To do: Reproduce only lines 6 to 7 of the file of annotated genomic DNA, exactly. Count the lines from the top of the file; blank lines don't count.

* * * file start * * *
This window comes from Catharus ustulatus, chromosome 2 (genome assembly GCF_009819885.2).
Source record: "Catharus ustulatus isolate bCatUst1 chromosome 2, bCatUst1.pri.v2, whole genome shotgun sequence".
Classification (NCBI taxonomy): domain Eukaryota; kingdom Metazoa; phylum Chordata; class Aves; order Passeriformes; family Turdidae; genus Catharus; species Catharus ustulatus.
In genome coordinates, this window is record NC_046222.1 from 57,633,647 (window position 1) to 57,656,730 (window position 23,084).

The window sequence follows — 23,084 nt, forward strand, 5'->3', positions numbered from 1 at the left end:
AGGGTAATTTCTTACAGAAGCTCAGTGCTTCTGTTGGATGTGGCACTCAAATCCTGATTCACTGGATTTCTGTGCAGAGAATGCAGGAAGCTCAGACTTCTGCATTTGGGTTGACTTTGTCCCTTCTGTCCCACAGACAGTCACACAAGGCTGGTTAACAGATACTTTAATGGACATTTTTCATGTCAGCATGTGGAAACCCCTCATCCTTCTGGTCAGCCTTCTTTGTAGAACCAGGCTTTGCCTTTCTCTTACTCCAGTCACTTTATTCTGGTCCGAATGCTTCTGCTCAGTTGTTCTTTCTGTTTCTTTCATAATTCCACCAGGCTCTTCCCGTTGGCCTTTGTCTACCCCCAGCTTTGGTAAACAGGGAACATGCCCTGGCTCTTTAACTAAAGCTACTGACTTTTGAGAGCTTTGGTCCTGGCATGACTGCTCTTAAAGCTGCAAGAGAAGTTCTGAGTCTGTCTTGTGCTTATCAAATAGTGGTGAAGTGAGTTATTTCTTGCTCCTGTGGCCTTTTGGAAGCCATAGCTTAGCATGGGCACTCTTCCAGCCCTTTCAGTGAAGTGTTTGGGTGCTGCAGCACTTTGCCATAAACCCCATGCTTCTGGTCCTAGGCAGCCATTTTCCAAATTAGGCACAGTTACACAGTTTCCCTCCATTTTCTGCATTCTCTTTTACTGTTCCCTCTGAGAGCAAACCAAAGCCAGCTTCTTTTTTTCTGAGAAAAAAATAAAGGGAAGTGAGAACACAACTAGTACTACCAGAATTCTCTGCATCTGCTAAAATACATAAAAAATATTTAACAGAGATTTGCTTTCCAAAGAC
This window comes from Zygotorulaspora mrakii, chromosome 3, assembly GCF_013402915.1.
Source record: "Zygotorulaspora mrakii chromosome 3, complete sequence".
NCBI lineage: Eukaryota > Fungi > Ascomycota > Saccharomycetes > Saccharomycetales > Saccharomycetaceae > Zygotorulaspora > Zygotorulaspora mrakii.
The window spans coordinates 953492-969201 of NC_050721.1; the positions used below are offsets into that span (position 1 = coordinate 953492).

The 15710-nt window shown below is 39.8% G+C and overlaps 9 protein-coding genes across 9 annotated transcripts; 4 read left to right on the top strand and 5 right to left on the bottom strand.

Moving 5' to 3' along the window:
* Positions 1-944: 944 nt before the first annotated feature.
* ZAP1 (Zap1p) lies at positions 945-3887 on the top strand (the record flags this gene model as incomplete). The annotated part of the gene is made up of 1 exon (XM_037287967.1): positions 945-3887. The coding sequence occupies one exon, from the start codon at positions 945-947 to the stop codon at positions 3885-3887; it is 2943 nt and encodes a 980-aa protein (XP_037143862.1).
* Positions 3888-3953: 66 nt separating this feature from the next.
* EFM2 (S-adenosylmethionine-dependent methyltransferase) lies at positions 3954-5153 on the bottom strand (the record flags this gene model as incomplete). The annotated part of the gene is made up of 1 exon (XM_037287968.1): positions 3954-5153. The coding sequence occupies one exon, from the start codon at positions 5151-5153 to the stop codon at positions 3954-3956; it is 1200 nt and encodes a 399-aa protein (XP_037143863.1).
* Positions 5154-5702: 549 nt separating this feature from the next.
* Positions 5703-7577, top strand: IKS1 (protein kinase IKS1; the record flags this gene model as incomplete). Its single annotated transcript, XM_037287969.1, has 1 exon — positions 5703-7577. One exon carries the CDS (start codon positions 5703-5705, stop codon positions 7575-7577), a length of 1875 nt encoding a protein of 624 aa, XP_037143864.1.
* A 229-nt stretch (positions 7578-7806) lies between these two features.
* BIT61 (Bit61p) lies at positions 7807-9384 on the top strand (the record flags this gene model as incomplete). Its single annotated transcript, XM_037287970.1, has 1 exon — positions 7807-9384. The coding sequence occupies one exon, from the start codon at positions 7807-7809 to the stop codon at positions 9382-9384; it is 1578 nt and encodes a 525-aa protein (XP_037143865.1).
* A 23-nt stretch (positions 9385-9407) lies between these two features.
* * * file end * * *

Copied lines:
AGGGTAATTTCTTACAGAAGCTCAGTGCTTCTGTTGGATGTGGCACTCAAATCCTGATTCACTGGATTTCTGTGCAGAGAATGCAGGAAGCTCAGACTTCTGCATTTGGGTTGACTTTGTCCCTTCTGTCCCACAGACAGTCACACAAGGCTGGTTAACAGATACTTTAATGGACATTTTTCATGTCAGCATGTGGAAACCCCTCATCCTTCTGGTCAGCCTTCTTTGTAGAACCAGGCTTTGCCTTTCTCTTACTCCAGTCACTTTATTCTGGTCCGAATGCTTCTGCTCAGTTGTTCTTTCTGTTTCTTTCATAATTCCACCAGGCTCTTCCCGTTGGCCTTTGTCTACCCCCAGCTTTGGTAAACAGGGAACATGCCCTGGCTCTTTAACTAAAGCTACTGACTTTTGAGAGCTTTGGTCCTGGCATGACTGCTCTTAAAGCTGCAAGAGAAGTTCTGAGTCTGTCTTGTGCTTATCAAATAGTGGTGAAGTGAGTTATTTCTTGCTCCTGTGGCCTTTTGGAAGCCATAGCTTAGCATGGGCACTCTTCCAGCCCTTTCAGTGAAGTGTTTGGGTGCTGCAGCACTTTGCCATAAACCCCATGCTTCTGGTCCTAGGCAGCCATTTTCCAAATTAGGCACAGTTACACAGTTTCCCTCCATTTTCTGCATTCTCTTTTACTGTTCCCTCTGAGAGCAAACCAAAGCCAGCTTCTTTTTTTCTGAGAAAAAAATAAAGGGAAGTGAGAACACAACTAGTACTACCAGAATTCTCTGCATCTGCTAAAATACATAAAAAATATTTAACAGAGATTTGCTTTCCAAAGAC
This window comes from Zygotorulaspora mrakii, chromosome 3, assembly GCF_013402915.1.